Ernesto Estevez, an English teacher who lives across the street from the field where the concert happened, remembered how then President Barack Obama made a historic visit to Cuba the same week of the record-breaking concert.

“I never would have guessed both things would have happened the same week,” he said. “But it has happened,” he said. “Which means anything can happen.”

Check out their performance of “Brown Sugar” during that concert:

Does Gary Clark Jr.’s Version Of “Come Together” Do The Song Justice?


If you’re going to cover a Beatles song, you’ve got to nail it. Did a young rocker do that with his version?

Gary Clark Jr.
33-year-old blues rocker Gary Clark Jr. is making a big splash in the rock world (photo via Gary Clark Jr.)

Blues rocker Gary Clark Jr. was commissioned to cover The Beatles’ “Come Together” for the Justice League soundtrack. And it’s a bad-butt, big-drums, nasty-good version.

The Austin, Texas musician is skyrocketing to fame, thanks to his passionate soul-filled vocals and his sick guitar playing. Rolling Stone calls him “The Chosen One,” and many big names praise him for his skills.

Legendary guitarist Eric Clapton said Clark rejuvenated his love of playing guitar.

“I wrote him a letter,” Clapton said, “Saying, ‘Thank you– you make me want to play again.'”

Mick Jagger of The Rolling Stones, whom Clark has played with numerous times, said he’s a great mix if blues and rock.

“He’s billed as a kind of blues singer, but sometimes he sounds like early Bruce Springsteen,” Jagger said. “And I’m not putting it down!”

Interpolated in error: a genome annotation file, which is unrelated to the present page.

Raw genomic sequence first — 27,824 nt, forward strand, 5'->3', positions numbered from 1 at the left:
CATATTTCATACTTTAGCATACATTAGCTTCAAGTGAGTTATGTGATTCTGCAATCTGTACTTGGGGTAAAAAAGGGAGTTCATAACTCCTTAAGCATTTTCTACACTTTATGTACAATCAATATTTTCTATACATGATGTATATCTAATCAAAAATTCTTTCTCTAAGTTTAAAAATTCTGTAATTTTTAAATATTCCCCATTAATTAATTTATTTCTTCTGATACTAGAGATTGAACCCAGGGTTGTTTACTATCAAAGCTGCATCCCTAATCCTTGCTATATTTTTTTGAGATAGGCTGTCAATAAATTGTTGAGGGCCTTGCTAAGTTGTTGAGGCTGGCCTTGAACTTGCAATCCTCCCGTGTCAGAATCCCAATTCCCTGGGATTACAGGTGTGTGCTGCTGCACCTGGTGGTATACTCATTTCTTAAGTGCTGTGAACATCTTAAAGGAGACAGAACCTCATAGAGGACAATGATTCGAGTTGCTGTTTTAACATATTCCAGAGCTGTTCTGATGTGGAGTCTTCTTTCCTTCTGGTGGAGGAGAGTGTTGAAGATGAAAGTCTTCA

But Clark doesn’t see himself that way.

Gary Clark Jr.
Gary Clark Jr. (photo via The Current)

“There is pressure,” he told Rolling Stone. “Coming from Austin, there are so many guitar players there. And here I am playing the Garden. It still doesn’t feel fair.”

Although he doesn’t see himself as the next guitar hero, he loves him some superheros.

“Batman is my favorite superhero of all time,” Clark said. “My mother had this black robe that I thought would be amazing for a cape. I ran around my neighborhood telling everybody I was Batman. Jump off my roof holding the cape thinking that I would fly and then just hit the ground.”

And he showed us his super powers in his rendition of “Come Together.” Take a listen below…

The Story Of How Iggy Pop Declined ‘The Doors’ Offer To Replace Jim Morrison


If a band that impacted you one day asked you to join their band as lead singer, you’d take it. I think we all would.

Iggy Pop
Iggy Pop had a chance to join The Doors as Jim Morrison’s replacement, but he said no…

James Newell Osterberg, Jr., a.k.a. Iggy Pop, first saw The Doors in concert in 1967, and that’s when he was inspired. He saw front man Jim Morrison being himself on stage — crude, darkly energetic, entertaining — and took notes, apparently.

That concert, which was at a homecoming dance at the University of Michigan, is where it all started for Pop. That’s where Pop found the inspiration for his own crazy and controversial stage performances as the front man for The Stooges.

“Here’s this guy, out of his head on acid, dressed in leather with his hair all oiled and curled,” Pop said in 2011. “It got confrontational. Part of me was like, ‘Wow, this is great. He’s really pissing people off and he’s lurching around making these guys angry.’”

And the other part of him was like, I need to do this.

So he started The Stooges in 1967, two years after The Doors formed.

And then when Morrison died in 1971, The Doors, seeking to continue on with a new captain, asked Pop to join them as their lead singer.

But Pop had more respect than that.

The Doors
Jim Morrison on The Ed Sullivan Show

He declined, saying trying to live in the late Morrison’s shadow was just disrespectful. He said he wasn’t going to do a “ghoulish impersonation.”

“What’s wrong with me?” Pop said. “Why do you need Jim Morrison?”

Just think, if Iggy Pop had said yes, we might still be able to see The Doors in concert today, even though they’d be a completely different band.

Below you can listen to Iggy Pop describe his experience with Morrison…

The Story Of Freddy Mercury Writing “Crazy Little Thing Called Love” When He Was Naked